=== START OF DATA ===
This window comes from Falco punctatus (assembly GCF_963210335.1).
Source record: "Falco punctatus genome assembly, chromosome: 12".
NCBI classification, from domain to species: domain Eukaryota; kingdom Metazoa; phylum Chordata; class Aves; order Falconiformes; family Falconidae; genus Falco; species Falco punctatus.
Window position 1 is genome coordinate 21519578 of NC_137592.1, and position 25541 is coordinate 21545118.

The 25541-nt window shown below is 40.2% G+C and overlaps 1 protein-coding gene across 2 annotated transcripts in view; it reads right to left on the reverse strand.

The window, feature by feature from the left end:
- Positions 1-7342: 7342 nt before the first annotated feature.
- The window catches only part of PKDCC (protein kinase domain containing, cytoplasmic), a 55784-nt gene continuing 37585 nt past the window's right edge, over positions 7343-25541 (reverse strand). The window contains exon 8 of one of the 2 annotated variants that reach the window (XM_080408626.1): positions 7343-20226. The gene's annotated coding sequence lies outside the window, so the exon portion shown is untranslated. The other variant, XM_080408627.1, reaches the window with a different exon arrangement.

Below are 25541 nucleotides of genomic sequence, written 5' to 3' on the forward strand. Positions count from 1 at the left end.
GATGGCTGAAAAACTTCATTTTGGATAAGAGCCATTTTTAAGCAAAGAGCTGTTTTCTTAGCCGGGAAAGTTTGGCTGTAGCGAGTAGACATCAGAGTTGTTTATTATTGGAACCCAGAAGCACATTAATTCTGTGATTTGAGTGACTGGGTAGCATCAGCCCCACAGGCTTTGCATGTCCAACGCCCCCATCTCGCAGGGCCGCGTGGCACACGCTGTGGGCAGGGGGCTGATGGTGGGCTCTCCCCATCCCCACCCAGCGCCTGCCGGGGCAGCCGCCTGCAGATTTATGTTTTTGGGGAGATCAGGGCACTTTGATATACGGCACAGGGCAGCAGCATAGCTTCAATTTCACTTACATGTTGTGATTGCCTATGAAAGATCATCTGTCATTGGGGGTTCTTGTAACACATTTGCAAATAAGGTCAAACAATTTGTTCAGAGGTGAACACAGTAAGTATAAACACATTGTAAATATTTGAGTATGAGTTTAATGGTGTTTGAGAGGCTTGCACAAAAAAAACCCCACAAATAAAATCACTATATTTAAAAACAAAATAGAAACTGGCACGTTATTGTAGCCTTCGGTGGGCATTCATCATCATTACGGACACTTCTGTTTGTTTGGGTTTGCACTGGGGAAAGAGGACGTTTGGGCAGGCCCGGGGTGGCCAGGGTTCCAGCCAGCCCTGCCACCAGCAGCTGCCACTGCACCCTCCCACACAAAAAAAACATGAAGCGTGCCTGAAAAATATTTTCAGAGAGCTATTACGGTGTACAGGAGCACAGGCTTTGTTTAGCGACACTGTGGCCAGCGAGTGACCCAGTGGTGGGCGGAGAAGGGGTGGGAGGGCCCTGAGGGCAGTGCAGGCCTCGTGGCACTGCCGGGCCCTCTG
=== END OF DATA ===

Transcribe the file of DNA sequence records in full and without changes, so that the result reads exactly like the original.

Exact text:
This window comes from Falco punctatus (assembly GCF_963210335.1).
Source record: "Falco punctatus genome assembly, chromosome: 12".
NCBI classification, from domain to species: domain Eukaryota; kingdom Metazoa; phylum Chordata; class Aves; order Falconiformes; family Falconidae; genus Falco; species Falco punctatus.
Window position 1 is genome coordinate 21519578 of NC_137592.1, and position 25541 is coordinate 21545118.

The 25541-nt window shown below is 40.2% G+C and overlaps 1 protein-coding gene across 2 annotated transcripts in view; it reads right to left on the reverse strand.

The window, feature by feature from the left end:
- Positions 1-7342: 7342 nt before the first annotated feature.
- The window catches only part of PKDCC (protein kinase domain containing, cytoplasmic), a 55784-nt gene continuing 37585 nt past the window's right edge, over positions 7343-25541 (reverse strand). The window contains exon 8 of one of the 2 annotated variants that reach the window (XM_080408626.1): positions 7343-20226. The gene's annotated coding sequence lies outside the window, so the exon portion shown is untranslated. The other variant, XM_080408627.1, reaches the window with a different exon arrangement.

Below are 25541 nucleotides of genomic sequence, written 5' to 3' on the forward strand. Positions count from 1 at the left end.
GATGGCTGAAAAACTTCATTTTGGATAAGAGCCATTTTTAAGCAAAGAGCTGTTTTCTTAGCCGGGAAAGTTTGGCTGTAGCGAGTAGACATCAGAGTTGTTTATTATTGGAACCCAGAAGCACATTAATTCTGTGATTTGAGTGACTGGGTAGCATCAGCCCCACAGGCTTTGCATGTCCAACGCCCCCATCTCGCAGGGCCGCGTGGCACACGCTGTGGGCAGGGGGCTGATGGTGGGCTCTCCCCATCCCCACCCAGCGCCTGCCGGGGCAGCCGCCTGCAGATTTATGTTTTTGGGGAGATCAGGGCACTTTGATATACGGCACAGGGCAGCAGCATAGCTTCAATTTCACTTACATGTTGTGATTGCCTATGAAAGATCATCTGTCATTGGGGGTTCTTGTAACACATTTGCAAATAAGGTCAAACAATTTGTTCAGAGGTGAACACAGTAAGTATAAACACATTGTAAATATTTGAGTATGAGTTTAATGGTGTTTGAGAGGCTTGCACAAAAAAAACCCCACAAATAAAATCACTATATTTAAAAACAAAATAGAAACTGGCACGTTATTGTAGCCTTCGGTGGGCATTCATCATCATTACGGACACTTCTGTTTGTTTGGGTTTGCACTGGGGAAAGAGGACGTTTGGGCAGGCCCGGGGTGGCCAGGGTTCCAGCCAGCCCTGCCACCAGCAGCTGCCACTGCACCCTCCCACACAAAAAAAACATGAAGCGTGCCTGAAAAATATTTTCAGAGAGCTATTACGGTGTACAGGAGCACAGGCTTTGTTTAGCGACACTGTGGCCAGCGAGTGACCCAGTGGTGGGCGGAGAAGGGGTGGGAGGGCCCTGAGGGCAGTGCAGGCCTCGTGGCACTGCCGGGCCCTCTG